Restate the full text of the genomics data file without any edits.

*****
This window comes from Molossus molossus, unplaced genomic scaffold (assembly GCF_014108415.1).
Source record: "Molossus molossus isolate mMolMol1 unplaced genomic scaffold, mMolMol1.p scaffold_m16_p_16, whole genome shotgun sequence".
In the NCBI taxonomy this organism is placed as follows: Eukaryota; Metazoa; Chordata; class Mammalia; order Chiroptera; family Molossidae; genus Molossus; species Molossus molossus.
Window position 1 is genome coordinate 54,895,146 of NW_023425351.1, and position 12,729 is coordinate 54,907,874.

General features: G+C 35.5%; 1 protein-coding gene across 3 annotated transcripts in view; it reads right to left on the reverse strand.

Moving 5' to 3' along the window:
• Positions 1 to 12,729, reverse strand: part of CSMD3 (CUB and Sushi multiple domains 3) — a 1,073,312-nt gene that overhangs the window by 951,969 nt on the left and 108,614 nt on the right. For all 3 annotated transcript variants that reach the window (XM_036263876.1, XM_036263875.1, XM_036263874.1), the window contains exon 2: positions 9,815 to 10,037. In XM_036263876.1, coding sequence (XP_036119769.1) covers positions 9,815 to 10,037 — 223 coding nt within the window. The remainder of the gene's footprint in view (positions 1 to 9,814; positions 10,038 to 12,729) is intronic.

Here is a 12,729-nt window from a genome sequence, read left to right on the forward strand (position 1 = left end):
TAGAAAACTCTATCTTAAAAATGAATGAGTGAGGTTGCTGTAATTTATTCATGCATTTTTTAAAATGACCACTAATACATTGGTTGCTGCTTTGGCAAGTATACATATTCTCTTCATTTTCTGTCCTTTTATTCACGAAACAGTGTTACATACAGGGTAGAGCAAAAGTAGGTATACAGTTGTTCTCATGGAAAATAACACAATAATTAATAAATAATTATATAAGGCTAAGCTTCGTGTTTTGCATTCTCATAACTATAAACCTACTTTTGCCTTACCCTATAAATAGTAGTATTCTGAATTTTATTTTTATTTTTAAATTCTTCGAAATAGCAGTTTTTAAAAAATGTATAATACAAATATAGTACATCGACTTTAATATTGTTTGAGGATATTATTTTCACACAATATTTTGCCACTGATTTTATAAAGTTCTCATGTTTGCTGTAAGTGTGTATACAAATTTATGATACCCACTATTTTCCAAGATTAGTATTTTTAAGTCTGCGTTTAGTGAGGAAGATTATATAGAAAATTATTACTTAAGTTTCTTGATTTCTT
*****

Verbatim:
This window comes from Molossus molossus, unplaced genomic scaffold (assembly GCF_014108415.1).
Source record: "Molossus molossus isolate mMolMol1 unplaced genomic scaffold, mMolMol1.p scaffold_m16_p_16, whole genome shotgun sequence".
In the NCBI taxonomy this organism is placed as follows: Eukaryota; Metazoa; Chordata; class Mammalia; order Chiroptera; family Molossidae; genus Molossus; species Molossus molossus.
Window position 1 is genome coordinate 54,895,146 of NW_023425351.1, and position 12,729 is coordinate 54,907,874.

General features: G+C 35.5%; 1 protein-coding gene across 3 annotated transcripts in view; it reads right to left on the reverse strand.

Moving 5' to 3' along the window:
• Positions 1 to 12,729, reverse strand: part of CSMD3 (CUB and Sushi multiple domains 3) — a 1,073,312-nt gene that overhangs the window by 951,969 nt on the left and 108,614 nt on the right. For all 3 annotated transcript variants that reach the window (XM_036263876.1, XM_036263875.1, XM_036263874.1), the window contains exon 2: positions 9,815 to 10,037. In XM_036263876.1, coding sequence (XP_036119769.1) covers positions 9,815 to 10,037 — 223 coding nt within the window. The remainder of the gene's footprint in view (positions 1 to 9,814; positions 10,038 to 12,729) is intronic.

Here is a 12,729-nt window from a genome sequence, read left to right on the forward strand (position 1 = left end):
TAGAAAACTCTATCTTAAAAATGAATGAGTGAGGTTGCTGTAATTTATTCATGCATTTTTTAAAATGACCACTAATACATTGGTTGCTGCTTTGGCAAGTATACATATTCTCTTCATTTTCTGTCCTTTTATTCACGAAACAGTGTTACATACAGGGTAGAGCAAAAGTAGGTATACAGTTGTTCTCATGGAAAATAACACAATAATTAATAAATAATTATATAAGGCTAAGCTTCGTGTTTTGCATTCTCATAACTATAAACCTACTTTTGCCTTACCCTATAAATAGTAGTATTCTGAATTTTATTTTTATTTTTAAATTCTTCGAAATAGCAGTTTTTAAAAAATGTATAATACAAATATAGTACATCGACTTTAATATTGTTTGAGGATATTATTTTCACACAATATTTTGCCACTGATTTTATAAAGTTCTCATGTTTGCTGTAAGTGTGTATACAAATTTATGATACCCACTATTTTCCAAGATTAGTATTTTTAAGTCTGCGTTTAGTGAGGAAGATTATATAGAAAATTATTACTTAAGTTTCTTGATTTCTT